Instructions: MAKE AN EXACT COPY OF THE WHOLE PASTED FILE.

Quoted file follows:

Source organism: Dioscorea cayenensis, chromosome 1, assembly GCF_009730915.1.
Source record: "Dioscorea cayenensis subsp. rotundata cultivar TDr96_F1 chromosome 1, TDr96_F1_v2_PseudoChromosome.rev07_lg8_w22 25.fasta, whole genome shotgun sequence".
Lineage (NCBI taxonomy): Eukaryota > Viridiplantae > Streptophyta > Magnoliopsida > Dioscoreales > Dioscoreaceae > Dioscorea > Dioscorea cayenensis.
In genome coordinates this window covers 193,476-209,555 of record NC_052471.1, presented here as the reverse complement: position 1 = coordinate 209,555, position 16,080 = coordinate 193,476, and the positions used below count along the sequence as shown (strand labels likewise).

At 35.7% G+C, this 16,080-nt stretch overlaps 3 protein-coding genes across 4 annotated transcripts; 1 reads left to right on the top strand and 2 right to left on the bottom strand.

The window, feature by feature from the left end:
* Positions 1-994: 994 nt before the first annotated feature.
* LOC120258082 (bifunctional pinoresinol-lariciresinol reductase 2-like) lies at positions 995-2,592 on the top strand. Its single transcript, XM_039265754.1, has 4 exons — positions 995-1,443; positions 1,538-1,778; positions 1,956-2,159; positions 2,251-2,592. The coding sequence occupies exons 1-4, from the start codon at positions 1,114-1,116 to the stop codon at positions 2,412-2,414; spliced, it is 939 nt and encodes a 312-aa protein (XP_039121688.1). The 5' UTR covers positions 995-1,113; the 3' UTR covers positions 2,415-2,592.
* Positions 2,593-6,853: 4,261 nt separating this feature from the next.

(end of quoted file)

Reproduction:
Source organism: Dioscorea cayenensis, chromosome 1, assembly GCF_009730915.1.
Source record: "Dioscorea cayenensis subsp. rotundata cultivar TDr96_F1 chromosome 1, TDr96_F1_v2_PseudoChromosome.rev07_lg8_w22 25.fasta, whole genome shotgun sequence".
Lineage (NCBI taxonomy): Eukaryota > Viridiplantae > Streptophyta > Magnoliopsida > Dioscoreales > Dioscoreaceae > Dioscorea > Dioscorea cayenensis.
In genome coordinates this window covers 193,476-209,555 of record NC_052471.1, presented here as the reverse complement: position 1 = coordinate 209,555, position 16,080 = coordinate 193,476, and the positions used below count along the sequence as shown (strand labels likewise).

At 35.7% G+C, this 16,080-nt stretch overlaps 3 protein-coding genes across 4 annotated transcripts; 1 reads left to right on the top strand and 2 right to left on the bottom strand.

The window, feature by feature from the left end:
* Positions 1-994: 994 nt before the first annotated feature.
* LOC120258082 (bifunctional pinoresinol-lariciresinol reductase 2-like) lies at positions 995-2,592 on the top strand. Its single transcript, XM_039265754.1, has 4 exons — positions 995-1,443; positions 1,538-1,778; positions 1,956-2,159; positions 2,251-2,592. The coding sequence occupies exons 1-4, from the start codon at positions 1,114-1,116 to the stop codon at positions 2,412-2,414; spliced, it is 939 nt and encodes a 312-aa protein (XP_039121688.1). The 5' UTR covers positions 995-1,113; the 3' UTR covers positions 2,415-2,592.
* Positions 2,593-6,853: 4,261 nt separating this feature from the next.